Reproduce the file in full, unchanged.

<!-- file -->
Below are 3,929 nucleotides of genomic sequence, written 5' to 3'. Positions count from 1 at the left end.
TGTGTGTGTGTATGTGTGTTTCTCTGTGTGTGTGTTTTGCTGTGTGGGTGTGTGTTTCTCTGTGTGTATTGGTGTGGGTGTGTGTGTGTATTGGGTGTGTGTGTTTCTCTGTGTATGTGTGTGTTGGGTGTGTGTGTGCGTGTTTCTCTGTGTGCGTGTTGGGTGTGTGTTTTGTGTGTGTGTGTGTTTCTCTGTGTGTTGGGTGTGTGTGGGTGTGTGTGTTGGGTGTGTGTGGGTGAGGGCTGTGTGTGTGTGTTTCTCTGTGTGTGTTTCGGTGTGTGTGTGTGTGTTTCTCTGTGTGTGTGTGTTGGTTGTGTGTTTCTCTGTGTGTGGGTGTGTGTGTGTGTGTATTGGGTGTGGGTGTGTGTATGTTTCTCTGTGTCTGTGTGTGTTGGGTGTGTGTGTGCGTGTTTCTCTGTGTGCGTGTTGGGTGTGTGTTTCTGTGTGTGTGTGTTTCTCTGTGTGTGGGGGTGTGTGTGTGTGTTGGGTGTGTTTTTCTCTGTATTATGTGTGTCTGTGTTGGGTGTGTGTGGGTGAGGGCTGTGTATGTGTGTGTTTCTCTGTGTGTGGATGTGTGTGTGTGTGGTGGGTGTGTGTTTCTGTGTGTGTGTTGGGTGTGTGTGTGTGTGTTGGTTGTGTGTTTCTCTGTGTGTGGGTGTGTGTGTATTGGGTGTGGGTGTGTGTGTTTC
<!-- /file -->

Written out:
Below are 3,929 nucleotides of genomic sequence, written 5' to 3'. Positions count from 1 at the left end.
TGTGTGTGTGTATGTGTGTTTCTCTGTGTGTGTGTTTTGCTGTGTGGGTGTGTGTTTCTCTGTGTGTATTGGTGTGGGTGTGTGTGTGTATTGGGTGTGTGTGTTTCTCTGTGTATGTGTGTGTTGGGTGTGTGTGTGCGTGTTTCTCTGTGTGCGTGTTGGGTGTGTGTTTTGTGTGTGTGTGTGTTTCTCTGTGTGTTGGGTGTGTGTGGGTGTGTGTGTTGGGTGTGTGTGGGTGAGGGCTGTGTGTGTGTGTTTCTCTGTGTGTGTTTCGGTGTGTGTGTGTGTGTTTCTCTGTGTGTGTGTGTTGGTTGTGTGTTTCTCTGTGTGTGGGTGTGTGTGTGTGTGTATTGGGTGTGGGTGTGTGTATGTTTCTCTGTGTCTGTGTGTGTTGGGTGTGTGTGTGCGTGTTTCTCTGTGTGCGTGTTGGGTGTGTGTTTCTGTGTGTGTGTGTTTCTCTGTGTGTGGGGGTGTGTGTGTGTGTTGGGTGTGTTTTTCTCTGTATTATGTGTGTCTGTGTTGGGTGTGTGTGGGTGAGGGCTGTGTATGTGTGTGTTTCTCTGTGTGTGGATGTGTGTGTGTGTGGTGGGTGTGTGTTTCTGTGTGTGTGTTGGGTGTGTGTGTGTGTGTTGGTTGTGTGTTTCTCTGTGTGTGGGTGTGTGTGTATTGGGTGTGGGTGTGTGTGTTTC